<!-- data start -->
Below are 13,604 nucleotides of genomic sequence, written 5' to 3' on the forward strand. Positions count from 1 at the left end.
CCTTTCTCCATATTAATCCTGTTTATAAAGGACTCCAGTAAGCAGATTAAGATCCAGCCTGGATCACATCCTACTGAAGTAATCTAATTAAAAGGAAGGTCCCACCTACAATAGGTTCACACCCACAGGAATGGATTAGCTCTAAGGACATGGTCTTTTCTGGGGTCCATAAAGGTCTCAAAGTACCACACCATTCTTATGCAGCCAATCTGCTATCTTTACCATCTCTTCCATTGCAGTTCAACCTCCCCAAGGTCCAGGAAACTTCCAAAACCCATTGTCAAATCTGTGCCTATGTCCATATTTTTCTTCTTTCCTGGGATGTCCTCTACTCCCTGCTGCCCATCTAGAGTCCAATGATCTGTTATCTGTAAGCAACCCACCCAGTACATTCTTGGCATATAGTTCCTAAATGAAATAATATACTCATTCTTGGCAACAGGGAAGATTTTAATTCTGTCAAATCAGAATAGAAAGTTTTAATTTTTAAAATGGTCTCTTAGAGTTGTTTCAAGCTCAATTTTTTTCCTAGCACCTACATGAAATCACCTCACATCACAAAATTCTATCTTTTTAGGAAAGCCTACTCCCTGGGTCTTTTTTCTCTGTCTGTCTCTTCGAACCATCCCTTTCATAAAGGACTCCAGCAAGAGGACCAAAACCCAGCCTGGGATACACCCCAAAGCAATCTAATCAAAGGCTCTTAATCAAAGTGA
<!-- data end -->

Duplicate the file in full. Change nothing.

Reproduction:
Below are 13,604 nucleotides of genomic sequence, written 5' to 3' on the forward strand. Positions count from 1 at the left end.
CCTTTCTCCATATTAATCCTGTTTATAAAGGACTCCAGTAAGCAGATTAAGATCCAGCCTGGATCACATCCTACTGAAGTAATCTAATTAAAAGGAAGGTCCCACCTACAATAGGTTCACACCCACAGGAATGGATTAGCTCTAAGGACATGGTCTTTTCTGGGGTCCATAAAGGTCTCAAAGTACCACACCATTCTTATGCAGCCAATCTGCTATCTTTACCATCTCTTCCATTGCAGTTCAACCTCCCCAAGGTCCAGGAAACTTCCAAAACCCATTGTCAAATCTGTGCCTATGTCCATATTTTTCTTCTTTCCTGGGATGTCCTCTACTCCCTGCTGCCCATCTAGAGTCCAATGATCTGTTATCTGTAAGCAACCCACCCAGTACATTCTTGGCATATAGTTCCTAAATGAAATAATATACTCATTCTTGGCAACAGGGAAGATTTTAATTCTGTCAAATCAGAATAGAAAGTTTTAATTTTTAAAATGGTCTCTTAGAGTTGTTTCAAGCTCAATTTTTTTCCTAGCACCTACATGAAATCACCTCACATCACAAAATTCTATCTTTTTAGGAAAGCCTACTCCCTGGGTCTTTTTTCTCTGTCTGTCTCTTCGAACCATCCCTTTCATAAAGGACTCCAGCAAGAGGACCAAAACCCAGCCTGGGATACACCCCAAAGCAATCTAATCAAAGGCTCTTAATCAAAGTGA